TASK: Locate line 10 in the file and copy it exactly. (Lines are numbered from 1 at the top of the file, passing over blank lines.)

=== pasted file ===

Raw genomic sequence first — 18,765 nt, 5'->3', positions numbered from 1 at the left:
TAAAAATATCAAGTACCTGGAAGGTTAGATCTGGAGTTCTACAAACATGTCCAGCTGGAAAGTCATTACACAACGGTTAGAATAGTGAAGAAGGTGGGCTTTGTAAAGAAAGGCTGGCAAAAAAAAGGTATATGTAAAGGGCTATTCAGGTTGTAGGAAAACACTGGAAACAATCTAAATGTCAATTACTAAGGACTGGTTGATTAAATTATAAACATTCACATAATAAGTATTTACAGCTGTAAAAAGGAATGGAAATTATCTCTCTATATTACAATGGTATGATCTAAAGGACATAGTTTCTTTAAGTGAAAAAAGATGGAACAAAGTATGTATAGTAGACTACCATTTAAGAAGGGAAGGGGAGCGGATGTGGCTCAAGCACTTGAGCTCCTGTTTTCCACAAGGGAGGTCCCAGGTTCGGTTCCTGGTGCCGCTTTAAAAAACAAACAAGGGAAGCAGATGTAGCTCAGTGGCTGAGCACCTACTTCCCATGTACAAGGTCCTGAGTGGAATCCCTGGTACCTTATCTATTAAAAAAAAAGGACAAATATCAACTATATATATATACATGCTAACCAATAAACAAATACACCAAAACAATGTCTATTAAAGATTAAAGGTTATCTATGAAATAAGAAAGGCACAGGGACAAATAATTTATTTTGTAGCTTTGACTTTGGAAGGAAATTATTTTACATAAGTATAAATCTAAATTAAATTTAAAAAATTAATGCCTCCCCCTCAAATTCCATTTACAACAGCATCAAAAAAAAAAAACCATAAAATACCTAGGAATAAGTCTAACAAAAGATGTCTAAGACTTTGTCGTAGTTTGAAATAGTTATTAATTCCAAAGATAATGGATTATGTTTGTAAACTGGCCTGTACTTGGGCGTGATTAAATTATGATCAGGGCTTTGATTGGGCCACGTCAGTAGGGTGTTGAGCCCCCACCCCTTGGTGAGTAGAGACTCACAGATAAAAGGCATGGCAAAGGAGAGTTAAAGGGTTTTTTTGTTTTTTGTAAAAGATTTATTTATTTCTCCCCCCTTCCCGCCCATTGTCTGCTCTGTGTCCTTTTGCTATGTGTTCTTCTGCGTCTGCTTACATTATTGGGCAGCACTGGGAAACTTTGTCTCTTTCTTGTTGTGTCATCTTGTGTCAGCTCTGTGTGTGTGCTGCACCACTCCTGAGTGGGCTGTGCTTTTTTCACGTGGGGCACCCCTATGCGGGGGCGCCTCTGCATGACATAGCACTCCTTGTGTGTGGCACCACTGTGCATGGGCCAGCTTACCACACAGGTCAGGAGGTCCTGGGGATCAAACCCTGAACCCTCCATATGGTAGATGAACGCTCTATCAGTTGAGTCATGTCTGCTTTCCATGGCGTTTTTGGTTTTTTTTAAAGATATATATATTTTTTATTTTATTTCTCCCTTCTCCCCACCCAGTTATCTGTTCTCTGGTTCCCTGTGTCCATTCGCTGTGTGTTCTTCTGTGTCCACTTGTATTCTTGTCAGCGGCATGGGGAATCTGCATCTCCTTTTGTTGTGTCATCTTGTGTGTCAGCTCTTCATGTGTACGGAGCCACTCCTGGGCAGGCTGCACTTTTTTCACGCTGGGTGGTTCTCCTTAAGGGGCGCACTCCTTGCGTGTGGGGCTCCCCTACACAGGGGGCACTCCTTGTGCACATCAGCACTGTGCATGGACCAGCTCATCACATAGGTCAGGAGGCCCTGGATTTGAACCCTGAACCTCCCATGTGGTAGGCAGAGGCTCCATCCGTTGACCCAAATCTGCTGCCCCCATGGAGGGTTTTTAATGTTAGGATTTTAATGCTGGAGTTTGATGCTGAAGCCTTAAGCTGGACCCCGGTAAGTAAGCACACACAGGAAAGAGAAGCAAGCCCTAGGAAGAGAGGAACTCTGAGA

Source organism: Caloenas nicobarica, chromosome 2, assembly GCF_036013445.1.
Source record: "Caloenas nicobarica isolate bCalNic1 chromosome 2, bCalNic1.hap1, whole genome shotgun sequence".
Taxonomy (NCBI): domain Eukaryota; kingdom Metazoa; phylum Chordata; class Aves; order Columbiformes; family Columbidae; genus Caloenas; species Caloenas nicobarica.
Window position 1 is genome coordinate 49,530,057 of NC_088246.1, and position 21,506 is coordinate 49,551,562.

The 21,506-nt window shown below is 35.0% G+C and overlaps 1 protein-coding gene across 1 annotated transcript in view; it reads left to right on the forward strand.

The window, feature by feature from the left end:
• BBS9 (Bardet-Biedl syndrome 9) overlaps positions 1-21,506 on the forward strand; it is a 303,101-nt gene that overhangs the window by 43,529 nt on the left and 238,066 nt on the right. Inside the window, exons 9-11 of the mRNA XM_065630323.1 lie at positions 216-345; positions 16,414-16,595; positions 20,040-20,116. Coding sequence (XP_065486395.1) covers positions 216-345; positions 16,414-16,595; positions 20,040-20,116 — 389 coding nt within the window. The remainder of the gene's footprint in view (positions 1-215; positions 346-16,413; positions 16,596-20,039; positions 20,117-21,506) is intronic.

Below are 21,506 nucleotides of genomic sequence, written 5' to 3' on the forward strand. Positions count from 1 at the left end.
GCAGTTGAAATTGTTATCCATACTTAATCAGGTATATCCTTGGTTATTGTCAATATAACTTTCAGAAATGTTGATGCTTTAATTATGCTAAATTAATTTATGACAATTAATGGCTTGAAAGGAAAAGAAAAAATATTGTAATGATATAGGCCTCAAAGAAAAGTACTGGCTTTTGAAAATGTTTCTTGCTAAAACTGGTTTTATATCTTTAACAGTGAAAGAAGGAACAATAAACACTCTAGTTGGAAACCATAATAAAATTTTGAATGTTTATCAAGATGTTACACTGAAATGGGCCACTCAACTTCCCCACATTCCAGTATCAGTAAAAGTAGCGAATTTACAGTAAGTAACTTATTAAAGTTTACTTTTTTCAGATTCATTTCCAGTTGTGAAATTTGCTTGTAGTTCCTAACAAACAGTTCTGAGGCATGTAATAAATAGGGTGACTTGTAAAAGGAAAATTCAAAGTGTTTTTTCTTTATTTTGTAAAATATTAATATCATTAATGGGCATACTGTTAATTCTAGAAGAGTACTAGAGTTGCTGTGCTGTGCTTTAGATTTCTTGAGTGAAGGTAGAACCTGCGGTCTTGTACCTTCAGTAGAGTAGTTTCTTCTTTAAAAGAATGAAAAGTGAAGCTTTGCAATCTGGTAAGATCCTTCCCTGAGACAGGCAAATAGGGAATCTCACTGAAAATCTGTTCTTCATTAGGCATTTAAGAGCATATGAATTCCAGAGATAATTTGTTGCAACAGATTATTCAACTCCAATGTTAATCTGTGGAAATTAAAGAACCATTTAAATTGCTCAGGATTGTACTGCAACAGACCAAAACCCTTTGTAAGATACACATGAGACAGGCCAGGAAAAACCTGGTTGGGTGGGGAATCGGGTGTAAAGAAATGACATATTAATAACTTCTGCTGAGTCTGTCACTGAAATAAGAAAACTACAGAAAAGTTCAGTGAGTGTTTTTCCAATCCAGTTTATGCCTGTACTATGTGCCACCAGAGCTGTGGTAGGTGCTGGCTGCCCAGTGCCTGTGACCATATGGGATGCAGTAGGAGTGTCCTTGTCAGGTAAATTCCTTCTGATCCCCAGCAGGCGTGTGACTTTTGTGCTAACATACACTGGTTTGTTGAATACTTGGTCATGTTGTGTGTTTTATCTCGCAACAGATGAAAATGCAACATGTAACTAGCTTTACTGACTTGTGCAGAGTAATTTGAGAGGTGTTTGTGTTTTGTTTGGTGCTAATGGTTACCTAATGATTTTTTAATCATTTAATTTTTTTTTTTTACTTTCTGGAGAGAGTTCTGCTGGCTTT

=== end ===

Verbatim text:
Below are 21,506 nucleotides of genomic sequence, written 5' to 3' on the forward strand. Positions count from 1 at the left end.